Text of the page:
Dr Nomalungelo Nyathi is ready for the time when the average South African can access quality healthcare despite their financial circumstances.
“I believe that we can have a healthcare system that is functional, efficient and effective in ensuring that our people get excellent care when they are not well. I want to be a part of creating that truth in South Africa and other parts of Africa,” she says.
Durban-born Nyathi is the managing executive: clinical and risk advisory at AfroCentric Group, where she develops health risk management strategies, products and solutions. “We’re living through a time when it is clear that the way we have been doing healthcare so far is not the best way, which means we must recreate a new way. I’m grateful to have the opportunities that allow me to have an impact,” she continues.
After qualifying as a doctor from the University of Cape Town, Nyathi worked as a clinician in the public sector. It became clear to her while still in the early stages of her career that her interest was not in treating patients, but in influencing the systems that govern the ways in which care is delivered. Since leaving clinical medicine, Nyathi has mainly worked to manage funding solutions and the care aspects in private healthcare for Medscheme. This has allowed her to gain a pragmatic perspective on both the public and private healthcare sectors. Nyathi now runs a division that is looking at solutions to make healthcare affordable for medical schemes and form actuarial models to build networks of providers that will help patients manage their chronic diseases.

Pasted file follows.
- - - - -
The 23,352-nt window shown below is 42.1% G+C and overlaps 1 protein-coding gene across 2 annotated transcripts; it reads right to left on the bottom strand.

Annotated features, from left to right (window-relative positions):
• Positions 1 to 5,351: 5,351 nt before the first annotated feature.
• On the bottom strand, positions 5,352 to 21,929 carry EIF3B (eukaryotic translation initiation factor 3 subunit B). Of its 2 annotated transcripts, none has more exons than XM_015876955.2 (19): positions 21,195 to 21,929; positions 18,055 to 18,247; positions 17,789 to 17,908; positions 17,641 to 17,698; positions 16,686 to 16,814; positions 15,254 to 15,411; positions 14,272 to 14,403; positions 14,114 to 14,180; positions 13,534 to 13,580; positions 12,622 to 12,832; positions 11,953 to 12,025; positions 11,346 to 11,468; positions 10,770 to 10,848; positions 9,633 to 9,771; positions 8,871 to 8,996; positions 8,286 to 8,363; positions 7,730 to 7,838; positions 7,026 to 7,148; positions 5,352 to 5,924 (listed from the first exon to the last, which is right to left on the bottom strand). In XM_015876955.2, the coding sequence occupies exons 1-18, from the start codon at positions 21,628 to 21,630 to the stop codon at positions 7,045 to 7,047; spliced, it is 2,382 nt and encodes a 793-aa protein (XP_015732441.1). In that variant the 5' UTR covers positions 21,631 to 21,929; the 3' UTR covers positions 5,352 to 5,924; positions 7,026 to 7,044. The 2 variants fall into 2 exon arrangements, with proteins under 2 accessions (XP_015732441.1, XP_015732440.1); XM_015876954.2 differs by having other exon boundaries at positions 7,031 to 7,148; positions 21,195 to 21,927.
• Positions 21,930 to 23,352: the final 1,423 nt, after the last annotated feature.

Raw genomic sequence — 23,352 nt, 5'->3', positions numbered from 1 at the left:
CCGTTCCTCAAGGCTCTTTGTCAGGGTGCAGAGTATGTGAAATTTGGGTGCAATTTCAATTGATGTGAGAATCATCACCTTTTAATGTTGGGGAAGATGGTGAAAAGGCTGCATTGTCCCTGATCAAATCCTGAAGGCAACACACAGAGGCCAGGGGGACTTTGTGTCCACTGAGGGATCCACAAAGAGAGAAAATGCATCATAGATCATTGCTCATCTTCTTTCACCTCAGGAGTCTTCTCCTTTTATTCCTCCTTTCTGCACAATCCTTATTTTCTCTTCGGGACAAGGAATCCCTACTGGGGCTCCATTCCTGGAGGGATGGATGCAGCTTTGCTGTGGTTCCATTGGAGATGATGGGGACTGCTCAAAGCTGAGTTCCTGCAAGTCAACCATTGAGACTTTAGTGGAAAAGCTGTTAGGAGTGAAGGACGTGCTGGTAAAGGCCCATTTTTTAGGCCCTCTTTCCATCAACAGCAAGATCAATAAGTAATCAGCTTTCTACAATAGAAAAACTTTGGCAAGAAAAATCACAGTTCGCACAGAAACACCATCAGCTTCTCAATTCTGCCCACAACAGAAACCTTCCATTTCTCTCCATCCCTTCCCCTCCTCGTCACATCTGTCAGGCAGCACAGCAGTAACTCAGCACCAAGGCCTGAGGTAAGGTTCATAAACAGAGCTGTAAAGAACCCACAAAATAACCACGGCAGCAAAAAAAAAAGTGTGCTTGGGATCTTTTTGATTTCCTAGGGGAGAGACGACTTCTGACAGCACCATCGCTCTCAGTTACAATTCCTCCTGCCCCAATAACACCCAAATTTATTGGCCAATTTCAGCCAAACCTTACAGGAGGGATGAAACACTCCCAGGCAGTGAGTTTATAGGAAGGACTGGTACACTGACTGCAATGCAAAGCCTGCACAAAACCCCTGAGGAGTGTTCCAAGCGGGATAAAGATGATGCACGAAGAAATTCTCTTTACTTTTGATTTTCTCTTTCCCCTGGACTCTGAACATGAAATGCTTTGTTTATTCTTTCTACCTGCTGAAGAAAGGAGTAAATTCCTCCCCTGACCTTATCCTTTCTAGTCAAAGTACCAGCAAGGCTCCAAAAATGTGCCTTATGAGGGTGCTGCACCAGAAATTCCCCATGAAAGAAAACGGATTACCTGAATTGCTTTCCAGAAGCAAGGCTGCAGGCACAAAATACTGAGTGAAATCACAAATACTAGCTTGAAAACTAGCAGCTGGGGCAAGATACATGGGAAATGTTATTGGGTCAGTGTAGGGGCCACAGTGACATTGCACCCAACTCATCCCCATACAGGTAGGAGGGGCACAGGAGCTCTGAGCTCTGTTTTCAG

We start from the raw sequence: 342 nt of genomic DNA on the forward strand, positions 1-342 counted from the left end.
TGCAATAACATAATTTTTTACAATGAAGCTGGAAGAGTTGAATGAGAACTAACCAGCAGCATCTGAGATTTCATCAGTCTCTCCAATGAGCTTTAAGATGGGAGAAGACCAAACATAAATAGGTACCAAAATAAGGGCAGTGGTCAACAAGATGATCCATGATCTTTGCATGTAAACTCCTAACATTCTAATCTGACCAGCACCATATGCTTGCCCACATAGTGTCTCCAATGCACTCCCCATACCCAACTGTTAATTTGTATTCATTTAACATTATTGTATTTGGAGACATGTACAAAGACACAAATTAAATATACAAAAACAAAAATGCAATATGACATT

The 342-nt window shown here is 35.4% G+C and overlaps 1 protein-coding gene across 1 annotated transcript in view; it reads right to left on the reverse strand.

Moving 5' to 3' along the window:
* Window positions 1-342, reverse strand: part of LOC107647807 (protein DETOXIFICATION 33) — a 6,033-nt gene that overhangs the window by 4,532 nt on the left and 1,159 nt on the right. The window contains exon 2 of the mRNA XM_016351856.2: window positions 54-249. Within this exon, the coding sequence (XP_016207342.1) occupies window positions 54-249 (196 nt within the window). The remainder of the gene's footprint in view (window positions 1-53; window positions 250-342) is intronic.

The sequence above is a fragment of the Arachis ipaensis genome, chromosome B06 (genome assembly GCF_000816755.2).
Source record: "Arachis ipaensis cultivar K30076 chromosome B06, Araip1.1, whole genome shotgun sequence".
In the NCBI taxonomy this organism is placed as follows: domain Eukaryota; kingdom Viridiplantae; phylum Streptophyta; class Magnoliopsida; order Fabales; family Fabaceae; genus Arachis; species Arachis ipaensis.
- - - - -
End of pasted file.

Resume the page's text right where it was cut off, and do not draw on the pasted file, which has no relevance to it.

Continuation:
The lack of access to healthcare in South Africa is one thing, but being a woman trying to address this challenge is another. The barriers to entry provide just one instance of this problem. Nyathi says that she has observed an underlying assumption that women cannot be as sharp and effective as men in leadership roles. This is incorrect. Leadership frameworks and language around leadership need to change so that intentional opportunities can be afforded to women looking to grow in the industry.
“Our sector still has very few women in leadership positions. The tragedy is not just in the low numbers, but in the richness and power of the contribution women must make in business for us to get to where we need to be as a country. The voices, perspectives and skills of women are not a luxury for business and healthcare leadership — they are necessary if we are to win and thrive collectively,” says Nyathi.
Despite having to face the implications that come with women’s suppression in the industry, like imposter syndrome, Nyathi notes that it is going to take some resilience for her to fully see her vision through. “I want to play a more Pan-African role in the healthcare system of our continent in the future. South Africa has so much that can help other African countries accelerate their health system journeys. I have learnt a lot in my career thus far and I would like to use what I have to build the health systems in other countries.”
I want to play a more Pan-African role in the healthcare system of our continent in the future. South Africa has so much that can help other African countries accelerate their health system journeys. I have learnt a lot in my career thus far and I would like to use what I have to build the health systems in other countries.